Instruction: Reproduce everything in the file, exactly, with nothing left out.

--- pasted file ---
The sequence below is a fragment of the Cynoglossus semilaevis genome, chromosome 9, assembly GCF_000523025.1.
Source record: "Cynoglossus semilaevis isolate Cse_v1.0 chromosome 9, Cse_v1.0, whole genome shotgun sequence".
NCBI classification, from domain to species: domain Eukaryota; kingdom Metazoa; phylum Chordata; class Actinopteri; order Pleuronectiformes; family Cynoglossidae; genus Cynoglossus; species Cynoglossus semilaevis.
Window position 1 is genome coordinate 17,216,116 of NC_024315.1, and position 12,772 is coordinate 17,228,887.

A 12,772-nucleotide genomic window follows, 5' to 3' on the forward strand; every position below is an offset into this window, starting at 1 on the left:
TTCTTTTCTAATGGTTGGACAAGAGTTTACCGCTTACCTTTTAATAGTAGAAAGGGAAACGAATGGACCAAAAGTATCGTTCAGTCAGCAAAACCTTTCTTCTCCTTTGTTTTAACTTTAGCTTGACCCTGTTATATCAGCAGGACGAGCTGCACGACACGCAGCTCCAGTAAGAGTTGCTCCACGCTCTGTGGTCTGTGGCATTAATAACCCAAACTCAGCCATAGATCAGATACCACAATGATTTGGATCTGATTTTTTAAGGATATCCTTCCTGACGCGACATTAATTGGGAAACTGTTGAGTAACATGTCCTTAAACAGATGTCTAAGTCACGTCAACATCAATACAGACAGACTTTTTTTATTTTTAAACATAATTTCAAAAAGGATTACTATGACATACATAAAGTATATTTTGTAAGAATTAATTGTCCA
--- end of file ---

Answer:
The sequence below is a fragment of the Cynoglossus semilaevis genome, chromosome 9, assembly GCF_000523025.1.
Source record: "Cynoglossus semilaevis isolate Cse_v1.0 chromosome 9, Cse_v1.0, whole genome shotgun sequence".
NCBI classification, from domain to species: domain Eukaryota; kingdom Metazoa; phylum Chordata; class Actinopteri; order Pleuronectiformes; family Cynoglossidae; genus Cynoglossus; species Cynoglossus semilaevis.
Window position 1 is genome coordinate 17,216,116 of NC_024315.1, and position 12,772 is coordinate 17,228,887.

A 12,772-nucleotide genomic window follows, 5' to 3' on the forward strand; every position below is an offset into this window, starting at 1 on the left:
TTCTTTTCTAATGGTTGGACAAGAGTTTACCGCTTACCTTTTAATAGTAGAAAGGGAAACGAATGGACCAAAAGTATCGTTCAGTCAGCAAAACCTTTCTTCTCCTTTGTTTTAACTTTAGCTTGACCCTGTTATATCAGCAGGACGAGCTGCACGACACGCAGCTCCAGTAAGAGTTGCTCCACGCTCTGTGGTCTGTGGCATTAATAACCCAAACTCAGCCATAGATCAGATACCACAATGATTTGGATCTGATTTTTTAAGGATATCCTTCCTGACGCGACATTAATTGGGAAACTGTTGAGTAACATGTCCTTAAACAGATGTCTAAGTCACGTCAACATCAATACAGACAGACTTTTTTTATTTTTAAACATAATTTCAAAAAGGATTACTATGACATACATAAAGTATATTTTGTAAGAATTAATTGTCCA